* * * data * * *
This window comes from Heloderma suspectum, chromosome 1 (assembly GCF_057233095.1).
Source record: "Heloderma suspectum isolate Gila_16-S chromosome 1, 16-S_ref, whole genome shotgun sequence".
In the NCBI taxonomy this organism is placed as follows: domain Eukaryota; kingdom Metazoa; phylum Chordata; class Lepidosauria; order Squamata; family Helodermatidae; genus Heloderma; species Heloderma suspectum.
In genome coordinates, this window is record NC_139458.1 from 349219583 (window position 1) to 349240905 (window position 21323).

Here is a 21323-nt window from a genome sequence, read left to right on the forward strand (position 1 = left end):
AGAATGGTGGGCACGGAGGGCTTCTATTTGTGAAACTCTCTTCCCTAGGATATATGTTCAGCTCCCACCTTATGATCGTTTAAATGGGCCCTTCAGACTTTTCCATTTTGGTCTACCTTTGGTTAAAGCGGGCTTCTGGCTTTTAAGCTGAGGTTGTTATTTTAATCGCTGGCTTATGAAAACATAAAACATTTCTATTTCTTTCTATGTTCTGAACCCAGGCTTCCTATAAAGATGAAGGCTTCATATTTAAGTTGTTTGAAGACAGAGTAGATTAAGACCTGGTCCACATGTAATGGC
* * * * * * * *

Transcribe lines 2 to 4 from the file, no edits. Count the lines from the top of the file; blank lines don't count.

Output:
Source record: "Heloderma suspectum isolate Gila_16-S chromosome 1, 16-S_ref, whole genome shotgun sequence".
In the NCBI taxonomy this organism is placed as follows: domain Eukaryota; kingdom Metazoa; phylum Chordata; class Lepidosauria; order Squamata; family Helodermatidae; genus Heloderma; species Heloderma suspectum.
In genome coordinates, this window is record NC_139458.1 from 349219583 (window position 1) to 349240905 (window position 21323).